Conversations with Chinese people….

In a country of 1.3 billion people, 92% of them being from one ethnic group, foreigners stand out like unicorns. Especially dark skinned foreigners. Though I have been foreign in other countries, all have been countries where black people are the demographic majority. People would only react to my foreignness after hearing my accent or after realizing I can’t speak the local language. In China however, one look at my 黑皮肤(hei pifu)/black skin is all it takes for the questions to begin flooding my way, after they ask for pictures of course…

Where are you from?

“马拉维?” “在非洲” “哦哦非洲!”//”Malawi?” “In Africa” “Oh! Africa!” is pretty much how most of my conversations begin. As far as Africa goes, the Chinese I meet know very few countries. Quite a few know Zambia because of the TAZARA railway that China built in the mid 70s, as well as Kenya and Ethiopia because of their famous long distance runners, DRC because of the civil war and everyone knows South Africa because of the 2010 world cup. I’m always the first Malawian they’ve met.

Follow up questions include:  What languages do you speak in Malawi? What kind of food do you eat there? How long does it take to get there? What’s your economy like? Nothing is off limits for them. I’ve been asked if my country has enough food to eat, if all Africans are poor, if I come from a wealthy home and if my country is at war. These type of questions are a result of the Africa they have seen through the media. It’s mainly been shown as a poor, starved, war torn continent that is always receiving some kind of financial assistance from China and they assume if I made it here I must be from a rich family. Telling them I’m on scholarship is a detail I sometimes leave out just because it doesn’t help the stereotype of Africans being assisted all the time. I have however also met some Chinese who have been to Africa and they have nothing but good things to say about it.20160817_162434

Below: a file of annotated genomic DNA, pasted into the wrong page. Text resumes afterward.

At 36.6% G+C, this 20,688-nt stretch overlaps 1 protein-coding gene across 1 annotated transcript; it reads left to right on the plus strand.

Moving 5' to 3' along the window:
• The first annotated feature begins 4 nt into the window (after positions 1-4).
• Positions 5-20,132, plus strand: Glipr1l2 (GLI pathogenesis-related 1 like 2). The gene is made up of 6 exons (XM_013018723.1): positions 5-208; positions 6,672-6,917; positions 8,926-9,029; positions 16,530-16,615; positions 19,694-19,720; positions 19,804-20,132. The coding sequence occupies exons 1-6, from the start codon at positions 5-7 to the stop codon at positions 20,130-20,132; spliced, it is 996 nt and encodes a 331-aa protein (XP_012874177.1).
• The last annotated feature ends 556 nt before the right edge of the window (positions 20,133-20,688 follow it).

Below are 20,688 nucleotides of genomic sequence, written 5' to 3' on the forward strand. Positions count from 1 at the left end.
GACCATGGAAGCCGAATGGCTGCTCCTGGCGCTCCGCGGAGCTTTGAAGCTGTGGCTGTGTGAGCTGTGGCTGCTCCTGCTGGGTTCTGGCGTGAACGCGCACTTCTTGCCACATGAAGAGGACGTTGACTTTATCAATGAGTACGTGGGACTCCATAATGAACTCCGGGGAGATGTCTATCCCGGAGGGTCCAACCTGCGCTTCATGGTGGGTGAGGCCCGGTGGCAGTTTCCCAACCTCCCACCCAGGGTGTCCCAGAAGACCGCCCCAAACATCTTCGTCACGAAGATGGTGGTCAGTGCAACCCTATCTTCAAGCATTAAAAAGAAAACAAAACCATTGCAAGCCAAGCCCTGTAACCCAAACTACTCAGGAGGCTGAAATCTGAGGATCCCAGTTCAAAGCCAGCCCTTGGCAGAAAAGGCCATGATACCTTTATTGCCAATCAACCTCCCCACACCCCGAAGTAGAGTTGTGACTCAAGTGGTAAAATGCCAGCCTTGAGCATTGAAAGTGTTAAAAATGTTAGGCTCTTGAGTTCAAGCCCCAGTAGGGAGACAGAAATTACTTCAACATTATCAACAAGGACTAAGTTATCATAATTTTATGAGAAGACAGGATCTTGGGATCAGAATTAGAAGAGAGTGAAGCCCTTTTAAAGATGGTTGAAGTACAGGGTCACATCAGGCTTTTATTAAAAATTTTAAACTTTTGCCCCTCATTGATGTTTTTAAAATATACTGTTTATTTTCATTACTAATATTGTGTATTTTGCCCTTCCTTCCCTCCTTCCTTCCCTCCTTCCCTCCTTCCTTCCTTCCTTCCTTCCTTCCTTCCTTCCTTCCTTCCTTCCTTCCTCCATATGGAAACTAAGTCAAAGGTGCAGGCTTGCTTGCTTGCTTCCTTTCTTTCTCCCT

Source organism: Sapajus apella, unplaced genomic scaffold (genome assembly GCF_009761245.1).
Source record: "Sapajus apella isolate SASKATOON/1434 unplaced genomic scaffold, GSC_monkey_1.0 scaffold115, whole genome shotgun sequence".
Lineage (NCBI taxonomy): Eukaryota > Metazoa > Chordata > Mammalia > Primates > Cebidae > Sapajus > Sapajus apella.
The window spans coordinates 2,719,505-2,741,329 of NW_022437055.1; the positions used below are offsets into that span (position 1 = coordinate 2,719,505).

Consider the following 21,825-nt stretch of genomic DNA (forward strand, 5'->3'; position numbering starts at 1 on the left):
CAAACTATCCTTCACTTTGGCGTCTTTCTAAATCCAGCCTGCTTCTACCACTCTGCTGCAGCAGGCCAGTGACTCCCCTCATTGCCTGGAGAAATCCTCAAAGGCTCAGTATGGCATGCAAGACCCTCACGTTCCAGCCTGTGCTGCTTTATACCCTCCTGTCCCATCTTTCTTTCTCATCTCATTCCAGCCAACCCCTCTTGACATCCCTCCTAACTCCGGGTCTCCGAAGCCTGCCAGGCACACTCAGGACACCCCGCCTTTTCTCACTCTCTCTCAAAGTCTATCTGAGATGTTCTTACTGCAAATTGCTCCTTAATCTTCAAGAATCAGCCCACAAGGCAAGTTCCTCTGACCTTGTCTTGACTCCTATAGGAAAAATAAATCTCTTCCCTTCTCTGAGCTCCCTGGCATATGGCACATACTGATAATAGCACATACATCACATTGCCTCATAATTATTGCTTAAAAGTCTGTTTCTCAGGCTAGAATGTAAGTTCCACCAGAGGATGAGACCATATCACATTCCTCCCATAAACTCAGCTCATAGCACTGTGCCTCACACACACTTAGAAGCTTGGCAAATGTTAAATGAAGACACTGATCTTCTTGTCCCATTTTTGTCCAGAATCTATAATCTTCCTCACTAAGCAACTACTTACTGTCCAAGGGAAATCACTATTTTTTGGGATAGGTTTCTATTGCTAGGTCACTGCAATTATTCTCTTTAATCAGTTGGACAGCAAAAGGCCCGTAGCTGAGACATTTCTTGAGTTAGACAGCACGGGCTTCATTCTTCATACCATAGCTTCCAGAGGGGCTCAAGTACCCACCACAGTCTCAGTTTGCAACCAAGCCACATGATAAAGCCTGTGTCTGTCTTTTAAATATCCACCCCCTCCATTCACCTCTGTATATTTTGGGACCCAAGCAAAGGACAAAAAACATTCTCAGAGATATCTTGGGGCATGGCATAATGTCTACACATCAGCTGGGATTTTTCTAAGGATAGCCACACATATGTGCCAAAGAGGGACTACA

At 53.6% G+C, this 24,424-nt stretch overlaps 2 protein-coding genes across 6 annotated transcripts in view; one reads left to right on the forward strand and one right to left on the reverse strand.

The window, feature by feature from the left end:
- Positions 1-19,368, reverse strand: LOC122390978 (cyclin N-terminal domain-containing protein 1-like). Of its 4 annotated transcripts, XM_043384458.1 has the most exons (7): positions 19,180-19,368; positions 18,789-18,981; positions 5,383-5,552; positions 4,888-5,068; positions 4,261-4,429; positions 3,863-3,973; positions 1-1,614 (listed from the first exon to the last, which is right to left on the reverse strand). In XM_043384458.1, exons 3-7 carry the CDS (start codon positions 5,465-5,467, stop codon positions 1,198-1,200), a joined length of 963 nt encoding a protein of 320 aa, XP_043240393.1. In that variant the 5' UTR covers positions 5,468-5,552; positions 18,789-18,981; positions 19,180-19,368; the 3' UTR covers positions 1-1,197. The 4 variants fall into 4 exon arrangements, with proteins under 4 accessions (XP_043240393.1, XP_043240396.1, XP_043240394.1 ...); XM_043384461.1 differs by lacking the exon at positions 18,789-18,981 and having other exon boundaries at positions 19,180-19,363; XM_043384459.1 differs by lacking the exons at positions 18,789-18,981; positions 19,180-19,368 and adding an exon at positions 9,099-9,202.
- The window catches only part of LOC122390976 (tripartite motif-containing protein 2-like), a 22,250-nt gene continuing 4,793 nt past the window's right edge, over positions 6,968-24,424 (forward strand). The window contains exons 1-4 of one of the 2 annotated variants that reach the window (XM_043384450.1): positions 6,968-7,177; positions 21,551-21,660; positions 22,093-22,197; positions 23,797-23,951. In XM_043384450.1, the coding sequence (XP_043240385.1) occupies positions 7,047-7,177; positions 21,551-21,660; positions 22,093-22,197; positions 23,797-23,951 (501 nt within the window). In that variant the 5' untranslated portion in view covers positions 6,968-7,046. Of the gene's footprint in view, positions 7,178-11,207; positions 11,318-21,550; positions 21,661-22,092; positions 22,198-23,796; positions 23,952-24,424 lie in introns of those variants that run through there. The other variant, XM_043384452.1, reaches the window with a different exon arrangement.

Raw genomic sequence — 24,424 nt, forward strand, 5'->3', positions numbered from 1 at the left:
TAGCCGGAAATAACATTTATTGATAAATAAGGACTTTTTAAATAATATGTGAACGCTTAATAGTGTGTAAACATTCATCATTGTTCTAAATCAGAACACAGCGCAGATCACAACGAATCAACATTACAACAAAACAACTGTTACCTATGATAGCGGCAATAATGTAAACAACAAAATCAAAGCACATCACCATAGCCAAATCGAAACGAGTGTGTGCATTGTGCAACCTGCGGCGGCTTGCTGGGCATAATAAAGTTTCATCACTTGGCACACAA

Is it very hot there?

The question about our climate is a very popular one. Now of course we do get longer periods of warm/hot weather than the northern hemisphere but it is not hotter temperature wise. Temperatures in Boading city range between 35-40 °C during summer, the atmosphere becomes stuffy and the wind is hot. It’s the kind of heat you can’t hide from, shade doesn’t help only an air con can save you. It’s a relentless and suffocating heat. Summer in more humid areas in the south of China is just as bad, from the moment you step outdoors you start to sweat. However shade does offer refuge there and they get gusts of cool wind. The other difference between the north and south is that in the south you can feel the sun on your skin, the north is often under a haze of pollution which seems to block that effect.

Now Africa on the other hand is hot, but generally not hotter. The assumption is our temperatures are always above 40 °C and some even assume that is why our skin is darker (makes me wonder if they never learn about skin pigmentation in biology class). The Chinese tend to fear the sun and in summer most ladies will cover up to avoid tans. For most, dark skin is associated with being a low class here because it means you probably spend a lot of time doing some kind of manual labor in the sun.

How old are you? Do you have a boyfriend? Are you married? Do you have children? How much allowance do you get a month?

The questions can get really personal too, not because they are nosy but because in Chinese culture these questions are not considered private. They are very open people and sometimes lighthearted conversations with friends can get personal really quickly. I have found myself awkwardly stumbling through conversations about breakups, marriage problems, money issues etc. I would only have such type of conversations with very close friends back home.20160817_162507

Are you used to living in China? How do you find the food? Which is better, China or your country?